WASHINGTON – Senator Elizabeth Warren spoke at length this week about her vision of improving the American health care system, including strengthening the Affordable Care Act and making prescription drugs more affordable. Twice, however, she ignored a question put to her: Would she support the elimination of private health insurance for a single payer system?
"Her goal is to get affordable health care for all Americans," Warren said at Bloomberg Television. There are "different ways to achieve this goal".
In other words: I will not fall into this political trap.
Ms. Warren from Massachusetts and three other Liberal presidential candidates back a Medicare for All bill, which would create a single-payer health plan managed by the government and increase federal spending by at least $ 2.5 trillion per year, according to several estimates. But Warren's determination to bypass an essential but deeply controversial issue at the heart of the single payer model – would people lose the choices offered by private insurance? – illustrates one of the most thorny dilemmas for many Democrats as the 2020 primary begins.
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Their militant base, inspired by Senator Bernie Sanders of Vermont, believes that the party should shamelessly pursue the search for universal health care, by completely ending private insurance. Polls, however, indicate that the electorate in general, particularly middle and upper income voters who propelled the party's substantial gains in the mid-term suburbs, is worried about this "Medicare for" approach. all "in which many would lose their current insurance options and pay more. the taxes.
Senator Kamala Harris of California launched the Republicans' immediate attacks this week by tackling the problem Mrs. Warren had ducked. At a public forum organized by CNN, Ms. Harris quickly acknowledged that she would "eliminate all this," evoking the end of private insurance in a country where nearly 60% of the population enjoys of coverage provided by an employer.
His remark triggered an internal debate on an issue that was essentially theoretical: a decade after the Democrats pushed for the largest expansion of health care since Big Society, they had to gradually rely on the affordable care law or completely eliminate the insurance sector and create a public European-style program?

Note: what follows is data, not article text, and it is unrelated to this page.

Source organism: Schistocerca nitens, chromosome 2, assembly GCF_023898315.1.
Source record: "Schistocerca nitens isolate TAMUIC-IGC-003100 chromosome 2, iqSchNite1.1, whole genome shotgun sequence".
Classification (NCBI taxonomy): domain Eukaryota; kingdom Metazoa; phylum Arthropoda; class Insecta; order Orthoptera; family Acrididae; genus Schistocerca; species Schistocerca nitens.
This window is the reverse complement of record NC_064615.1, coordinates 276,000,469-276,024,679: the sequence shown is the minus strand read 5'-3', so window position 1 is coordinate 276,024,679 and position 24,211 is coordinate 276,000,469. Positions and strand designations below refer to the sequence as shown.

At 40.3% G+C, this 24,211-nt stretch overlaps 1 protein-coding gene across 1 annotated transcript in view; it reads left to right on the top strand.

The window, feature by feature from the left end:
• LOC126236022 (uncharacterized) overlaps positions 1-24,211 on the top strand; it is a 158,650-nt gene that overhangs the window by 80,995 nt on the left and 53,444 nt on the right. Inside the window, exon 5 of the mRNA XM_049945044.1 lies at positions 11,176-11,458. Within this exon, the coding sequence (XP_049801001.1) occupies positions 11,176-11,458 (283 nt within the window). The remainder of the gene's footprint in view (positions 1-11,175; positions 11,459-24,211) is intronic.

Four Democratic Democrats – Ms. Harris, Ms. Warren, Senator Kirsten Gillibrand of New York and Senator Cory Booker of New Jersey – are co-sponsors of Mr. Sanders' Bill for Medicare for All, which would replace the affordable care. a single government health plan for all Americans. Medicare is the federal program providing health coverage to people aged 65 and over.
The concept of health insurance for all has become popular among Democrats: 81% support it, according to a recent Kaiser poll. However, voters' opposition to giving up the insurance they were accustomed to provoked negative reactions following President Barack Obama's repeated promise that "if you like your plan, you can keep it" after that. this has proven to be wrong for several million people under its health law. Many Democrats are fully aware of this brutal reaction and the 2020 presidential race will be the first where many of the party's leading candidates will have to explain and defend the meaning of Medicare for all.
For the moment, as Ms. Warren has shown, many candidates do not want to go public with the details. After Ms Harris's comment, her assistants hastened to add that she would also support less radical changes in health care; like most other candidates, Ms. Harris declined an interview request. And on Friday, Mr Booker, a few hours after announcing his candidacy for the presidency, tried to solve the problem by proposing an energetic "no" when he was asked for it when he backed the president. elimination of private coverage.
Still, a potential candidate for 2020 is excited to discuss Medicare for all.